What is ethical investment?
||Homes of factory workers in Mexico
Strictly speaking, ethical investment is nothing new. It has been practised by some faiths for decades and has grown up in response to the question: ‘What is my wealth being used for?’
While many activities can generate profit, not all do so in a way which adheres to certain ethical standards which many of us take for granted. As Naomi Klein notes in her recent book, No Logo, ‘The travels of Nike sneakers have been traced back to the abusive sweatshops of Vietnam, Barbie’s little outfits back to the child labourers of Sumatra… and Shell’s oil back to the polluted and impoverished villages of the Niger Delta’.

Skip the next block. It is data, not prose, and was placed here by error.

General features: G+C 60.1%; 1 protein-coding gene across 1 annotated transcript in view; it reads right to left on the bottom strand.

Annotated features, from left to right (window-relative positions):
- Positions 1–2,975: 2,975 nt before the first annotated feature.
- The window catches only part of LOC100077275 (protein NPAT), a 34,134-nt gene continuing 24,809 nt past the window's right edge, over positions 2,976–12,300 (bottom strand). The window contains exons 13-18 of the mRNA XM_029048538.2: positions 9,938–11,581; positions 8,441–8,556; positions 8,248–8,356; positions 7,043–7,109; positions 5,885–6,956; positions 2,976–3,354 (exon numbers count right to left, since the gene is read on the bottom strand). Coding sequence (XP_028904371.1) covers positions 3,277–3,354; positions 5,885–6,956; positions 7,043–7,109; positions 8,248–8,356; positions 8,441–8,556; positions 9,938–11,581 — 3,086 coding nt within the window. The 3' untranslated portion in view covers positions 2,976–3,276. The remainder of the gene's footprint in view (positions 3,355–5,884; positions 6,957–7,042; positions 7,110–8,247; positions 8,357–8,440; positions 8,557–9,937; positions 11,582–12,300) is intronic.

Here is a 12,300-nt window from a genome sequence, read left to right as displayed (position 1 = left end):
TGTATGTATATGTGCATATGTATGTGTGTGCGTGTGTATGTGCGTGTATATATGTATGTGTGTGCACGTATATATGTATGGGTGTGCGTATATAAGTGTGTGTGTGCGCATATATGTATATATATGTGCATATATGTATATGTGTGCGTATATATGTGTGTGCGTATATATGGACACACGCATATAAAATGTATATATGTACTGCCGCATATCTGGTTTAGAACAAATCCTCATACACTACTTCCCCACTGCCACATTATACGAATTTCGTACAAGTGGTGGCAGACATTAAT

There are three principal ways that an organisation can pursue an ethical investment policy:
• it may seek to avoid investment in company groups whose activities compromise its ethical concerns and objectives through negative screening
• through a best in class and/or positive screening approach, it may actively support those that make a positive contribution to society in general or its own cause in particular
• it may use the right of shareholders to discuss with companies how they can improve their performances through an active dialogue programme
In our view, the most successful strategies involve a mix of all three.
Link to International Interfaith Investment Group (3iG).